Hi Terri - I may have beaten you to it for ‘first member’ status but I won’t fight over it! Any tips on WSET Level 3 - I’m starting mine in February.
It was legendary even when I lived there and that would have been in the late '80s. I was even in their darts team for a while (bearing in mind there’s barely enough room to throw a dart in there).
There is a thread on WSET qualifications and various members experiences from level 2 through to diploma, May be helpful @AndrewM.
No fighting here! :0)
The best advice I would give about WSET3 is not to underestimate just how much extra time you will need to put into it. There’s an incredible amount to learn and you’re going to want to get maps of all the regions to be looking at.
Also make sure you use their tasting Lexicon on EVERY bottle you open at home - the descriptors - well they get descriptive!! I had people in my group smelling ripened canteloupe (although really???!) although fortunately that’s not on the approved list ha ha.
Overall though- incredibly worthwhile course, loved it.
Nothing wrong with a bit of Cantaloupe melon
Thanks Terri - that’s helpful.
I started drinking wine seriously in 1979 or thereabouts. It was all very exciting then. The local supermarket sold Concord wine, I think from my home town of Kingston on Thames. Oddbins and independent wine merchants were the best bet.
A lot of wine has passed under the bridge since then but it is like looking for the holy grail, with the added complication that as soon as you think you are close, the vintage changes.
Various restaurants had amazing wine lists and one must mention Food for Thought here in Cheltenham, and Croque en Bouche (in Malvern) deserve special mentions.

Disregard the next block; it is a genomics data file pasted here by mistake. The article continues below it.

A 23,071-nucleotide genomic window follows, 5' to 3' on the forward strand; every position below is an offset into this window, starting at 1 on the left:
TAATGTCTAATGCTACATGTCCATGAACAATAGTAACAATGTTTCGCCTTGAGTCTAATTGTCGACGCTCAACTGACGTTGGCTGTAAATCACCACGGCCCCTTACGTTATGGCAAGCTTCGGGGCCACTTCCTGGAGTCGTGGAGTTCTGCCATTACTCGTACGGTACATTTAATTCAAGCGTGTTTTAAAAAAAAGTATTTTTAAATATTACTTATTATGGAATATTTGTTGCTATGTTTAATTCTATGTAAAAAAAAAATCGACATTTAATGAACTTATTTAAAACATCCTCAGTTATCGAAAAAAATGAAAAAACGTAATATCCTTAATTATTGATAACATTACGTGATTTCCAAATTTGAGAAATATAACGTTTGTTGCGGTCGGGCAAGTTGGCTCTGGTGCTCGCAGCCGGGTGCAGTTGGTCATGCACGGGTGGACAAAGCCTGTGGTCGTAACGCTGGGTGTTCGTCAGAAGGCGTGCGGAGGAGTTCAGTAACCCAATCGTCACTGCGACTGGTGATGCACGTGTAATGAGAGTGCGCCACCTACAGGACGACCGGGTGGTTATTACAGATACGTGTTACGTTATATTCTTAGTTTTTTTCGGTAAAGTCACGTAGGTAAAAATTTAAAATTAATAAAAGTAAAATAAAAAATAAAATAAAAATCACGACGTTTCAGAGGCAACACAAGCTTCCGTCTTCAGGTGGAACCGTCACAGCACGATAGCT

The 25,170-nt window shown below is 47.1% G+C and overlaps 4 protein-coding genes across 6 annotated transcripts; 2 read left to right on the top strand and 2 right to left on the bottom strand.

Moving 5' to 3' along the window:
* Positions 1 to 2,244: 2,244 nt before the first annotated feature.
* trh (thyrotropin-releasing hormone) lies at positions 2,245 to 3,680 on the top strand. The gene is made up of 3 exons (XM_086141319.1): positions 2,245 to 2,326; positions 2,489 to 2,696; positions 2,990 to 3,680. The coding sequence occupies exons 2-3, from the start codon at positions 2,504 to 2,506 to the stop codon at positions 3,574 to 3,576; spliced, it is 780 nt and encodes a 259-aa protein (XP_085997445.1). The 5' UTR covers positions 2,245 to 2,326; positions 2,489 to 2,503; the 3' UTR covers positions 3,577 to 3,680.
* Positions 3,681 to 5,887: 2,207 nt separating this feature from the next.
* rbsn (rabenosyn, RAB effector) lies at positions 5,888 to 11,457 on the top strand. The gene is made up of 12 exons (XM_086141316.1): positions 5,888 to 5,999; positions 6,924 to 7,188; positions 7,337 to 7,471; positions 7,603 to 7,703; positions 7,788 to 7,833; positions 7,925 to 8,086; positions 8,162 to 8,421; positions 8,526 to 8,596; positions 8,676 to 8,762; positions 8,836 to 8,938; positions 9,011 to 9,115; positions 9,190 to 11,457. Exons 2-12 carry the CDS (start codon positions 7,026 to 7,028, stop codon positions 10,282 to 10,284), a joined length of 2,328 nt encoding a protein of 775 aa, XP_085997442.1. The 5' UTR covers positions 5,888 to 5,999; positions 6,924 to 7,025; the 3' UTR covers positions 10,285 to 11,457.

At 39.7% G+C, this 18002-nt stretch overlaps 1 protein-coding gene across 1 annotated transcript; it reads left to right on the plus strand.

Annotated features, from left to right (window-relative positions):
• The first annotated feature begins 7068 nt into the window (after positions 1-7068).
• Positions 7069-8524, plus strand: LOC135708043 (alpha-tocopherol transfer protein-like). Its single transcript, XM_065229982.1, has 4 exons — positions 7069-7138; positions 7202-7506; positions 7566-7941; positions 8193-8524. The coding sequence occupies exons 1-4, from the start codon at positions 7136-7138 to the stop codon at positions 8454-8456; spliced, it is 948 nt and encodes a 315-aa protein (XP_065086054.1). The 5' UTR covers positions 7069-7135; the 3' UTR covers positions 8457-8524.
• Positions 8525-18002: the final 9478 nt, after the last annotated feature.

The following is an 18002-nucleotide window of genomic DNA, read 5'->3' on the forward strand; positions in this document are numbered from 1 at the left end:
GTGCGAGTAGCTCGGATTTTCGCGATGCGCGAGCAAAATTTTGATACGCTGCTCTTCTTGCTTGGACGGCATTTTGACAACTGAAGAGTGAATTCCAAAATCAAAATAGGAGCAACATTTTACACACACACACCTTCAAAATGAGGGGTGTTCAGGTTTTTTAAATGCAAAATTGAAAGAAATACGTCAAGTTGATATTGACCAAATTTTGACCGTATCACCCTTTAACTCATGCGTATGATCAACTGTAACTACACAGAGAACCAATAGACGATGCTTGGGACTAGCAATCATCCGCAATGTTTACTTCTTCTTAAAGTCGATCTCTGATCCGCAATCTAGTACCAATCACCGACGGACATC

Favourite grape: Pinot Noir
Hope to find/establish a wine tasting group here in Cheltenham.
A newbie or rather a serial lurker previously snaffling up advice and tips wherever I find them.
I’m a relatively new wine collector, starting with Rhone EP 2014. I like all that I like, mostly a red drinker and not biased by region or history although I have mostly Rhone red due to the good QPR.
I travel extensively with work (mostly Mexico at the moment) so get the benefit of new discoveries, and often drinking on expenses!
Welcome @Matt_B, quite a friendly bunch here and everyone always willing to share a discovery or two.
How lucky you get to travel to Mexico for work. Hopefully it’s not just Mexico city and you get to venture further afield. Here is a thread from last year with a fair bit of chat about Mexican wines you might find interesting.
Hola! Mexico or Bust
I’m Keith, based in East Lothian near Edinburgh and have been a TWS member since 2010 (not sure why I left it so long). I’m a big fan of Spain - mature traditional Rioja but also Galicia is my go to for whites and mencia (I would love to have snaggged more Envinate Lousas before it sold out). As for many folk I got into wine in early 90s through new world/Oddbins moving to Southern Rhone/Bordeaux before branching out through membership of TWS and also joining a certain UK wine forum which has a few mutual members over here. That forum has regular offlines in Edinburgh/Glasgow and is very generous and friendly, so if you do find yourself North of the Border and want some wine/food action please shout and we will try to organise something.